The Concise Illustrated Dictionary of Biocontrol Terms includes basic terminology related to the biological control of pests, together with state-of-the-art scientific and practical terms, for expedient comprehension and analysis of present, forecasted or in situ pest management problems. In addition, it also provides the names of the most common pesticides and predators commercially available in different continents (Americas, Europe, Asia, Australia, Africa), as well as target pests and diseases of these agents, making it a tangible tool for prompt management actions. The dictionary is copiously illustrated with original pictures clarifying the most commonly used terms and the identity of organisms in biocontrol technology, with content that is both scientifically rigorous and clear.
The biological control of pests using living organisms, or products from their activities, is an independent branch of science based on multiple disciplines including general biology, zoology, entomology, phytopathology, microbiology and others. As a result, the field of biological control has its own specific terminology that needs to be understood and applied correctly across this variety of disciplines, including among those approaching the field from a different area of expertise and who may have difficulty understanding the terms used by experts in the field.
This compact illustrated guide will appeal to the scientific community working in integrated pest management disciplines, as well as those researching, studying, and working with interest in protecting natural resources at a global, local, and individual level, in a variety of locations including the lab, garden, field, or forest.
- Enables understanding of the terminology used in biological control for professionals, researchers and students in a variety of scientific fields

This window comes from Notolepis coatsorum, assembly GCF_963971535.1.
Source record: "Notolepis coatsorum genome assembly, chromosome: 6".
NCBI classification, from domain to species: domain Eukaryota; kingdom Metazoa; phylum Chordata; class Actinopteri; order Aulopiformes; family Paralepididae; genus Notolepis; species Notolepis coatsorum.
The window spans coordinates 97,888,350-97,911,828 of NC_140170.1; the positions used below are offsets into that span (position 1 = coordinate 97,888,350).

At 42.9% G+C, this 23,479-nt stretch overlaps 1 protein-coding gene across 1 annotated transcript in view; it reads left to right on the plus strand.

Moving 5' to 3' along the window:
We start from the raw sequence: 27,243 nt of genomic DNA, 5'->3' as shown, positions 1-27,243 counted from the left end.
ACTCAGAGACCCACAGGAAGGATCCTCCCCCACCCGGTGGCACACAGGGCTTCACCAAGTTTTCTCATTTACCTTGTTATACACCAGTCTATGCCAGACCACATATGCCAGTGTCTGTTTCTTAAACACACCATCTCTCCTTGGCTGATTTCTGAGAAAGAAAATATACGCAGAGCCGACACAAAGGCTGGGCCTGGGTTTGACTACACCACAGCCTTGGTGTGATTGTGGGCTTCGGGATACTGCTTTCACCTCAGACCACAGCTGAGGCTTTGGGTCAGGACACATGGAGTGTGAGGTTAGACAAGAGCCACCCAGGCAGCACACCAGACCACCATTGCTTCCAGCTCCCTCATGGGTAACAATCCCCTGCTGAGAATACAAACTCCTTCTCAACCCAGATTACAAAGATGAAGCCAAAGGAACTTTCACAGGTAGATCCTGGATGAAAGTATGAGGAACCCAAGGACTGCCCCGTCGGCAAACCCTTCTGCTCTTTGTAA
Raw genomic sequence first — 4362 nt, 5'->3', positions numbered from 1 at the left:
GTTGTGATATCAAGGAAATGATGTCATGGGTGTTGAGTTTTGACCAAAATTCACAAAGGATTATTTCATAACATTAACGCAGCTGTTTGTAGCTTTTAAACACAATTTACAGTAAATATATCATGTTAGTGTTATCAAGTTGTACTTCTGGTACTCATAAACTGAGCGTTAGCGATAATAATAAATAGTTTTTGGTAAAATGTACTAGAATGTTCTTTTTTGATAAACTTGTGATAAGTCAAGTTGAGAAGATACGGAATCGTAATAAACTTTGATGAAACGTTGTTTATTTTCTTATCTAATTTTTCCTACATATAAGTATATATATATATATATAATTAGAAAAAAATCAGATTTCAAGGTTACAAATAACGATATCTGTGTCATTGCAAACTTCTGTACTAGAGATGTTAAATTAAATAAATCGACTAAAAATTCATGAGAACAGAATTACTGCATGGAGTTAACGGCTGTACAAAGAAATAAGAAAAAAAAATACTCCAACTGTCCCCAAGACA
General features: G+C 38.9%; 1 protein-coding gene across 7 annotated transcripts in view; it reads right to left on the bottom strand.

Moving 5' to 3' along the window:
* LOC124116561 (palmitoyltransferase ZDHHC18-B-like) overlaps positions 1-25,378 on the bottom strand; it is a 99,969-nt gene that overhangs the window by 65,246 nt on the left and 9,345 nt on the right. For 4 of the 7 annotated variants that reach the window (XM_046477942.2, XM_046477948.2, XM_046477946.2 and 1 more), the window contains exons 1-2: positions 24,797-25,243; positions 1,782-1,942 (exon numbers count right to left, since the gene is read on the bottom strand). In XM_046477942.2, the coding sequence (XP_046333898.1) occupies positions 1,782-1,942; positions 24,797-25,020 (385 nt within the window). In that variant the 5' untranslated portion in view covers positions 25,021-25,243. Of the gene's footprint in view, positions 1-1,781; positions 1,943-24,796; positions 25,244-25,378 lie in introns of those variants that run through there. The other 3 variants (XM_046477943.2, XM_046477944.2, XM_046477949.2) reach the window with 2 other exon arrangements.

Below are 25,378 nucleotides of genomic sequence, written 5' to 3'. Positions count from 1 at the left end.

- Features clear images and photographs to help identify insects and pathogens
- Ideal for in situ use in both the lab and field pest management protocols
|Sold by:||Barnes & Noble|
|File size:||5 MB|
About the Author
Dr. Svetlana Gouli is an Entomologist, Insect Pathologist, and Research Associate in the Entomology Research Laboratory at the University of Vermont. She has more than 30 years’ experience in insect pathology and biological control of insect pests, with more than 100 scientific publications, including two books, in the field. For the past decade she has trained graduate students and international specialists in the basic principles of mycology and microbiology, with special attention to mass-production of entomopathogenic fungi.
Dr. Jose Marcelino is a Postdoctoral Fellow at the University of the Azores, with a PhD in insect pathology and genetics. He has researched and worked on the epizootiology of important pests of Northeastern USA, as well as genetic profiling of mycopathogens and insect pests, with nearly 20 publications in the field. His fields of research include macroecology, entomology, insect and plant pathology, conservation, and phylogenetics.
Table of Contents
The biological control of pests and pathogens utilizing living organisms is an independent branch of science based on multiple disciplines including biology, zoology, entomology, phytopathology and microbiology. As a result, the field of biological control has its own specific terminology. Understanding the terms of a given science mitigates concerns, facilitates comprehension and clarifies context. The concise dictionary of biocontrol terms includes basic terminology in biological control of pests and pathogens (from A to Z), for an expedient comprehension and analysis of in situ pest and pathogen management problems. In addition, it also provides the names of the most common pesticides, mycopesticides and predators, commercially available in different continents (Americas, Europe, Asia, Australia, Africa), and their biocontrol targets, making it a tangible tool for prompt management actions. The dictionary is copiously illustrated clarifying the most commonly used terms and the identity of organisms in biocontrol technology. We attempted to be scientifically rigorous and clear in this work. A compromise that hopefully will make this science clear for many, and interesting for some.